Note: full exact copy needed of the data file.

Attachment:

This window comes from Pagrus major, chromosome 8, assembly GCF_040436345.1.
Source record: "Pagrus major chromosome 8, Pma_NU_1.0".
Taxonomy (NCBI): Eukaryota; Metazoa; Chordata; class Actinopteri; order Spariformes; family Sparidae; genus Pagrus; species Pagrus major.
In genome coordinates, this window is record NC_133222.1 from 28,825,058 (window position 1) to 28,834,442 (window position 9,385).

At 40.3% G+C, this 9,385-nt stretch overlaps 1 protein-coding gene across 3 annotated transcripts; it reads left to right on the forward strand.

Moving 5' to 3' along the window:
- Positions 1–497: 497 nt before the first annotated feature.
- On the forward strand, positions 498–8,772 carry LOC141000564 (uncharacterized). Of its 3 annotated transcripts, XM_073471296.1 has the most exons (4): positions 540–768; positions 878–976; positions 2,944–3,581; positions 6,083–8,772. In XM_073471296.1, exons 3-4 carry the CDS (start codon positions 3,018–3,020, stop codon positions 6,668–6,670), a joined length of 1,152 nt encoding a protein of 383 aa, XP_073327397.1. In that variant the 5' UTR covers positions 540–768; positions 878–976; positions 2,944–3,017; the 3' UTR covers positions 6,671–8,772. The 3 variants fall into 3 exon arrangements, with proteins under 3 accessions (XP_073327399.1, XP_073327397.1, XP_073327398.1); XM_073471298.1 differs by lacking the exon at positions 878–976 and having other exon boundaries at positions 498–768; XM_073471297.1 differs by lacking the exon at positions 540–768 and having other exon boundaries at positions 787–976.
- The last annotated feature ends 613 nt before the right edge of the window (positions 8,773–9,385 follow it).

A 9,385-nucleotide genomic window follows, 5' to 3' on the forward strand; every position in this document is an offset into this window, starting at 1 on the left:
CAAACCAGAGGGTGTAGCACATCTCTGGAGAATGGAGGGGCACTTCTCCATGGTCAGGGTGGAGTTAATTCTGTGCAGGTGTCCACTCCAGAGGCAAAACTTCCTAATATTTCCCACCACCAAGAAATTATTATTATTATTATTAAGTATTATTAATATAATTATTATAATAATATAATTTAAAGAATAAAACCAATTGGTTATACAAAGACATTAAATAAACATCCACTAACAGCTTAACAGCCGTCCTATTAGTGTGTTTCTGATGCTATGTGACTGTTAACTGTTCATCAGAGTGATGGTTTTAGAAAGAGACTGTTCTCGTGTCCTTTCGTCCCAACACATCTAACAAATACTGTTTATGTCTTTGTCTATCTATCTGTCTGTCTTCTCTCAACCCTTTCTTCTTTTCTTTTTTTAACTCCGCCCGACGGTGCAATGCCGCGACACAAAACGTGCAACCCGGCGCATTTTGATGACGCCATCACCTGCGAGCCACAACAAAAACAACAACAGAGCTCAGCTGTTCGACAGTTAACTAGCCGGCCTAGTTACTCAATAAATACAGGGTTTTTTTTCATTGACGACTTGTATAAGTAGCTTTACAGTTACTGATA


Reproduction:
This window comes from Pagrus major, chromosome 8, assembly GCF_040436345.1.
Source record: "Pagrus major chromosome 8, Pma_NU_1.0".
Taxonomy (NCBI): Eukaryota; Metazoa; Chordata; class Actinopteri; order Spariformes; family Sparidae; genus Pagrus; species Pagrus major.
In genome coordinates, this window is record NC_133222.1 from 28,825,058 (window position 1) to 28,834,442 (window position 9,385).

At 40.3% G+C, this 9,385-nt stretch overlaps 1 protein-coding gene across 3 annotated transcripts; it reads left to right on the forward strand.

Moving 5' to 3' along the window:
- Positions 1–497: 497 nt before the first annotated feature.
- On the forward strand, positions 498–8,772 carry LOC141000564 (uncharacterized). Of its 3 annotated transcripts, XM_073471296.1 has the most exons (4): positions 540–768; positions 878–976; positions 2,944–3,581; positions 6,083–8,772. In XM_073471296.1, exons 3-4 carry the CDS (start codon positions 3,018–3,020, stop codon positions 6,668–6,670), a joined length of 1,152 nt encoding a protein of 383 aa, XP_073327397.1. In that variant the 5' UTR covers positions 540–768; positions 878–976; positions 2,944–3,017; the 3' UTR covers positions 6,671–8,772. The 3 variants fall into 3 exon arrangements, with proteins under 3 accessions (XP_073327399.1, XP_073327397.1, XP_073327398.1); XM_073471298.1 differs by lacking the exon at positions 878–976 and having other exon boundaries at positions 498–768; XM_073471297.1 differs by lacking the exon at positions 540–768 and having other exon boundaries at positions 787–976.
- The last annotated feature ends 613 nt before the right edge of the window (positions 8,773–9,385 follow it).

A 9,385-nucleotide genomic window follows, 5' to 3' on the forward strand; every position in this document is an offset into this window, starting at 1 on the left:
CAAACCAGAGGGTGTAGCACATCTCTGGAGAATGGAGGGGCACTTCTCCATGGTCAGGGTGGAGTTAATTCTGTGCAGGTGTCCACTCCAGAGGCAAAACTTCCTAATATTTCCCACCACCAAGAAATTATTATTATTATTATTAAGTATTATTAATATAATTATTATAATAATATAATTTAAAGAATAAAACCAATTGGTTATACAAAGACATTAAATAAACATCCACTAACAGCTTAACAGCCGTCCTATTAGTGTGTTTCTGATGCTATGTGACTGTTAACTGTTCATCAGAGTGATGGTTTTAGAAAGAGACTGTTCTCGTGTCCTTTCGTCCCAACACATCTAACAAATACTGTTTATGTCTTTGTCTATCTATCTGTCTGTCTTCTCTCAACCCTTTCTTCTTTTCTTTTTTTAACTCCGCCCGACGGTGCAATGCCGCGACACAAAACGTGCAACCCGGCGCATTTTGATGACGCCATCACCTGCGAGCCACAACAAAAACAACAACAGAGCTCAGCTGTTCGACAGTTAACTAGCCGGCCTAGTTACTCAATAAATACAGGGTTTTTTTTCATTGACGACTTGTATAAGTAGCTTTACAGTTACTGATA